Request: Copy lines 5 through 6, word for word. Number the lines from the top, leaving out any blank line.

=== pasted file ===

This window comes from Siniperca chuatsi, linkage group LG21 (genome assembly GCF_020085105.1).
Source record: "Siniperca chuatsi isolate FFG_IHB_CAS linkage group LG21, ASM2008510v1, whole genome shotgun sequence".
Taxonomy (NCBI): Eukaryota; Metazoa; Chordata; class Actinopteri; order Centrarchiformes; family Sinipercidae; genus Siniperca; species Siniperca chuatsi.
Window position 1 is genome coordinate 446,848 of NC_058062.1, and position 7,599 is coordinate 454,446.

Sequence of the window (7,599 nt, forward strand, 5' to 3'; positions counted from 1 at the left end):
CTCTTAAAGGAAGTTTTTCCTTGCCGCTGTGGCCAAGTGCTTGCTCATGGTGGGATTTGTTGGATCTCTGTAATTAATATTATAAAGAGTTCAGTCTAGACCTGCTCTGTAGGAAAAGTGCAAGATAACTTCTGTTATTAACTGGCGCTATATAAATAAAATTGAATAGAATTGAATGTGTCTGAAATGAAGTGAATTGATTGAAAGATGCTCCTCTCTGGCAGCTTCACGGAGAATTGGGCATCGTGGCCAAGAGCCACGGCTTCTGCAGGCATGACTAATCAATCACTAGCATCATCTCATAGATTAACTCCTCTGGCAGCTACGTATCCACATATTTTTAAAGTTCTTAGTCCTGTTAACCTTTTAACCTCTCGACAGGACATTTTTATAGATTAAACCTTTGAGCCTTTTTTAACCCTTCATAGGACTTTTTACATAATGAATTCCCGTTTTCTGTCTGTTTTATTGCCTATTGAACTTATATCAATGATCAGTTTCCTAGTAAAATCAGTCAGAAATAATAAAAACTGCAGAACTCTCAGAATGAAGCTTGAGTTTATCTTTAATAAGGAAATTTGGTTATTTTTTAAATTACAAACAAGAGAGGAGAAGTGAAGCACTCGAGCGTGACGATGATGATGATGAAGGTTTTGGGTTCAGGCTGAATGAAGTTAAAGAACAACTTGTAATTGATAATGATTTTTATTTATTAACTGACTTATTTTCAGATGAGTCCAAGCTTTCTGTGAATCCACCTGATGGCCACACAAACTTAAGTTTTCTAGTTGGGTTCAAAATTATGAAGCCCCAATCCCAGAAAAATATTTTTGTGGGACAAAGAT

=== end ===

Sequence of the window (7,599 nt, forward strand, 5' to 3'; positions counted from 1 at the left end):
CTCTTAAAGGAAGTTTTTCCTTGCCGCTGTGGCCAAGTGCTTGCTCATGGTGGGATTTGTTGGATCTCTGTAATTAATATTATAAAGAGTTCAGTCTAGACCTGCTCTGTAGGAAAAGTGCAAGATAACTTCTGTTATTAACTGGCGCTATATAAATAAAATTGAATAGAATTGAATGTGTCTGAAATGAAGTGAATTGATTGAAAGATGCTCCTCTCTGGCAGCTTCACGGAGAATTGGGCATCGTGGCCAAGAGCCACGGCTTCTGCAGGCATGACTAATCAATCACTAGCATCATCTCATAGATTAACTCCTCTGGCAGCTACGTATCCACATATTTTTAAAGTTCTTAGTCCTGTTAACCTTTTAACCTCTCGACAGGACATTTTTATAGATTAAACCTTTGAGCCTTTTTTAACCCTTCATAGGACTTTTTACATAATGAATTCCCGTTTTCTGTCTGTTTTATTGCCTATTGAACTTATATCAATGATCAGTTTCCTAGTAAAATCAGTCAGAAATAATAAAAACTGCAGAACTCTCAGAATGAAGCTTGAGTTTATCTTTAATAAGGAAATTTGGTTATTTTTTAAATTACAAACAAGAGAGGAGAAGTGAAGCACTCGAGCGTGACGATGATGATGATGAAGGTTTTGGGTTCAGGCTGAATGAAGTTAAAGAACAACTTGTAATTGATAATGATTTTTATTTATTAACTGACTTATTTTCAGATGAGTCCAAGCTTTCTGTGAATCCACCTGATGGCCACACAAACTTAAGTTTTCTAGTTGGGTTCAAAATTATGAAGCCCCAATCCCAGAAAAATATTTTTGTGGGACAAAGAT